Ulysses Garcia
28 supporters
Started 2 years ago

Petition to Bill Gates, Snoop dogg, The Jim Henson Company, Jeff Dunham, Steven Spielberg

Master's Degree Programs in Puppetry at All U.S. Universities

This discussion has been on the table for quite some time. The demand for highly qualified puppeteers in today's U.S. workforce is rapidly growing. Currently, there are only two accredited universities in the U.S. that offer an MA/MFA degree program in the art of puppetry. The dearth of concentration in higher education for exceptionally talented students of puppetry has been one of the main factors responsible for the 24 percent increase in the national suicide rate since 1999 (National Center for Health Statistics). Each year, thousands of highly selective puppetry positions are unable to be filled because the applicants lack the necessary education.  Starbucks recently raised its pay by 5% to help thousands of struggling underqualified puppeteers working as baristas pay off their student loans--do you really want to pay an extra 30 cents for coffee? Many puppeteers must resort to auditioning for small-scale community theaters where waiting lists can span into the next decade. We ask those who may be aspiring to fulfill an advanced degree in puppetry to please sign this petition. We also ask those of you who may know someone--whether it be family, friends, or the homeless person with no teeth you walk past every day who resorts to putting on puppet shows with worn out tube socks full of holes--to please find a way to sign this petition. The future is on your hands.

Nigel Jones
9 supporters
Started 2 years ago

Petition to U.S. Senate

Allow Federal Financial Aid for Students with Prior Drug Offenses

The United States incarcerates people at a higher rate than any other nation, with over two million people incarcerated and nearly five million more under supervised release at any given time. While the problems associated with widespread and often disproportionately-severe direct consequences of conviction have come into increased focus, more troubling still are the largely unnoticed collateral consequences of conviction, which often affect formerly incarcerated people for the rest of their lives. Currently, over 65 million people in the United States have some type of criminal record. The systems of federal, state, and local laws used to revoke certain civil rights and impose other barriers for people with a criminal history are known as the collateral consequences of conviction, and can create insurmountable barriers to employment or a return to full civic life, which many argue increases recidivism.  A 2013 report commissioned by the Justice Department cataloged a staggering 44,000 collateral consequences nationwide. One particularly troubling example concerns the effects of a drug conviction on financial aid eligibility. Since 1998, amendments to the Higher Education Act have blocked individuals with drug convictions from receiving federal student aid, including grants, loans, and work study, for periods ranging from one year to indefinitely. More than 200,000 applicants have been denied since these changes took effect, and studies have shown that these laws do not deter young people from committing drug felonies. This year, Senators Bob Casey [D-PA] and Orrin Hatch [R-UT] introduced Senate bill S. 2557, the SUCCESS Act, which intends to restore eligibility for federal financial aid to these students and calls for a revision of the FAFSA form to remove questions about applicants’ convictions for drug offenses. If implemented, the SUCCESS Act would increase access to higher education for students with drug convictions, leading to better outcomes for those individuals and society.  There are several things that I know to be true based on my experiences and those of individuals I have met: People absolutely can—and do—change their lives; to accomplish this, motivation and resiliency are not enough—people require both formal and informal supports during such an undertaking; the barriers to reintegration are higher for minorities, individuals with limited education, and those of low socioeconomic status; and, if the successful reintegration of former offenders into the community remains the ultimate goal of society, then legislators and the public must do a better job of facilitating that reintegration. If you, too, believe in equal access to higher education for all people who are striving to be productive members of society, please sign this petition and contact your legislators to urge their support of the SUCCESS Act.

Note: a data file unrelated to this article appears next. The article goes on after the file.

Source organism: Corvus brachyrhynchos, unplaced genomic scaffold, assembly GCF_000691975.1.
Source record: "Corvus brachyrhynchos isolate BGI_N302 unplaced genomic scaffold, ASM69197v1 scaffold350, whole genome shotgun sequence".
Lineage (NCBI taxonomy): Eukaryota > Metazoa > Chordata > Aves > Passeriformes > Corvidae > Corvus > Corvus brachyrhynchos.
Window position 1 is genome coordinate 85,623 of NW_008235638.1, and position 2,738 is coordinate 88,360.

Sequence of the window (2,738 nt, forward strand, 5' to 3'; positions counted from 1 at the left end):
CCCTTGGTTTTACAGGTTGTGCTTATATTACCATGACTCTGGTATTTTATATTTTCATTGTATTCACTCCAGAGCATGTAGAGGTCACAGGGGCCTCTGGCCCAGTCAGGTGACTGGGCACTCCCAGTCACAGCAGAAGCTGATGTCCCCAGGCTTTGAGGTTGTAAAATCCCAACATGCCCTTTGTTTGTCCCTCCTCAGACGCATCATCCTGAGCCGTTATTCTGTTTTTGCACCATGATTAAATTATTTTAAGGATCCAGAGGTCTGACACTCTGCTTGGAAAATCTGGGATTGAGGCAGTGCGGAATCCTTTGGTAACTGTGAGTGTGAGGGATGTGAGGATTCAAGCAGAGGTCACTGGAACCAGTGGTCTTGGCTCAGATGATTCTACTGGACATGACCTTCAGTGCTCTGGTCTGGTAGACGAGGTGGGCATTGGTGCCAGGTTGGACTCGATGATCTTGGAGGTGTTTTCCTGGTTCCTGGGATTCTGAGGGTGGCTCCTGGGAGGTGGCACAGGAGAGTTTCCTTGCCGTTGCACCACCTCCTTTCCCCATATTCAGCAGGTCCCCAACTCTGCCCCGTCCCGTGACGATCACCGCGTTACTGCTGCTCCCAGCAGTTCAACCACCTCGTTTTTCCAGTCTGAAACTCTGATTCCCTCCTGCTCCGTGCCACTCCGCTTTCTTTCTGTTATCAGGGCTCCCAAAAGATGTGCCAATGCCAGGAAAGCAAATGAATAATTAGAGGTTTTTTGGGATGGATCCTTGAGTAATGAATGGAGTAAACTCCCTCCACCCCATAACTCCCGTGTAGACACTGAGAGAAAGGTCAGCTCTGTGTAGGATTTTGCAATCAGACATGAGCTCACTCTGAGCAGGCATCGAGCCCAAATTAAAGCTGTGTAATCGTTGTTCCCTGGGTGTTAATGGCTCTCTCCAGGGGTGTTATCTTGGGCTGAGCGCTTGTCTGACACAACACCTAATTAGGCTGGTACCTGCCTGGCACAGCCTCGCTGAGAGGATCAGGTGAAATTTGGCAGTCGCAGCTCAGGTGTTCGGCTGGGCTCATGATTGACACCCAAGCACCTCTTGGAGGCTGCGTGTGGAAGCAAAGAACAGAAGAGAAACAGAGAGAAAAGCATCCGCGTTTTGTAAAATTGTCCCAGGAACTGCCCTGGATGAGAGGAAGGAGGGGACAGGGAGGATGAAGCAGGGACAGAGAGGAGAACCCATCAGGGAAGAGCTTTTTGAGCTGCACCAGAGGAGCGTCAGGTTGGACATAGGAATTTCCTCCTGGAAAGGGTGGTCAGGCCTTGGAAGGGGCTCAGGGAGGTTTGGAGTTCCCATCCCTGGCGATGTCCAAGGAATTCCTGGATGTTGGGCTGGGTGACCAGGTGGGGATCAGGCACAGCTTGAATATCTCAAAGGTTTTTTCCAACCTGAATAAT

Katie Kos
25,199 supporters
This petition won 2 years ago

Petition to Souderton Area School Board

Support Souderton Area Public Schools

UPDATE:  Here is information that is part of the public record concerning the charter school's financial impact on the disctrict  http://bit.ly/1RyhelJ Please show your support for the Souderton Area traditional public schools and all they have to offer by signing this petition. If the charter school expansion is approved, money that is needed for OUR children in the district will be taken away: $2 million! If the charter school is not going away (costing us $2.5 million per year) we can at least prohibit its expansion. $2 million will need to come out of our district's budget this coming school year to pay for the expansion, and it will continue to cost us in the coming years.  The last time budget cuts were needed, the district cut the 3rd grade instrumental program, kindergarten busing, school sports and other activities among many other things. Imagine even more of these programs being cut in order to support a larger charter school that only benefits a handful of students - some who do not even live in our distrtict! This expansion will not only affect all SASD families, but all taxpayers in the Souderton area if taxes have to be raised to support this expansion! Souderton School District prides itself on all it has to offer to its tax paying citizens. They are doing the best they can despite the State budget freeze for education (55% of the state funding has not been paid yet this year).  We can not take on an additional burden of expanding the charter school.  Please sign this petition to show your support for our traditional public schools! If you agree we do NOT need to pay for charter school expansion, please also plan to attend an important board meeting on March 31st at 7pm at the Souderton High School. The more people who attend this meeting to support public education, the better!

Monique Asmann
1,074 supporters